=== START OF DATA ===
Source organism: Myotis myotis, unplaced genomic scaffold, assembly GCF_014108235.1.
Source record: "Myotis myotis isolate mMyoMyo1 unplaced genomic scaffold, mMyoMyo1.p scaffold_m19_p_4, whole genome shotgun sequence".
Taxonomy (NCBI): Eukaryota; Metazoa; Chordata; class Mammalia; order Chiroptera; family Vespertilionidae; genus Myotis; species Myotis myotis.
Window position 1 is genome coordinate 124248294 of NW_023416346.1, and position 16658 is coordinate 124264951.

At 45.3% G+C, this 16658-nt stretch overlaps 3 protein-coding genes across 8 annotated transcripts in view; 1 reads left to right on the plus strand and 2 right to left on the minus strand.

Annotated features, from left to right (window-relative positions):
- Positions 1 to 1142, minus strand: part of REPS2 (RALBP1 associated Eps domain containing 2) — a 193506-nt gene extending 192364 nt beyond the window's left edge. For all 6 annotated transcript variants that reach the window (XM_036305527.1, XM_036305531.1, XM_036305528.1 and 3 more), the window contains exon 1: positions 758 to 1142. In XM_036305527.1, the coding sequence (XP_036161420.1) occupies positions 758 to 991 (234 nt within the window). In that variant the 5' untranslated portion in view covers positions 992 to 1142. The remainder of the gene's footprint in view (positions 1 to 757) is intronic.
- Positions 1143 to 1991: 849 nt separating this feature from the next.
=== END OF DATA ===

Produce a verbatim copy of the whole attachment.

Source organism: Myotis myotis, unplaced genomic scaffold, assembly GCF_014108235.1.
Source record: "Myotis myotis isolate mMyoMyo1 unplaced genomic scaffold, mMyoMyo1.p scaffold_m19_p_4, whole genome shotgun sequence".
Taxonomy (NCBI): Eukaryota; Metazoa; Chordata; class Mammalia; order Chiroptera; family Vespertilionidae; genus Myotis; species Myotis myotis.
Window position 1 is genome coordinate 124248294 of NW_023416346.1, and position 16658 is coordinate 124264951.

At 45.3% G+C, this 16658-nt stretch overlaps 3 protein-coding genes across 8 annotated transcripts in view; 1 reads left to right on the plus strand and 2 right to left on the minus strand.

Annotated features, from left to right (window-relative positions):
- Positions 1 to 1142, minus strand: part of REPS2 (RALBP1 associated Eps domain containing 2) — a 193506-nt gene extending 192364 nt beyond the window's left edge. For all 6 annotated transcript variants that reach the window (XM_036305527.1, XM_036305531.1, XM_036305528.1 and 3 more), the window contains exon 1: positions 758 to 1142. In XM_036305527.1, the coding sequence (XP_036161420.1) occupies positions 758 to 991 (234 nt within the window). In that variant the 5' untranslated portion in view covers positions 992 to 1142. The remainder of the gene's footprint in view (positions 1 to 757) is intronic.
- Positions 1143 to 1991: 849 nt separating this feature from the next.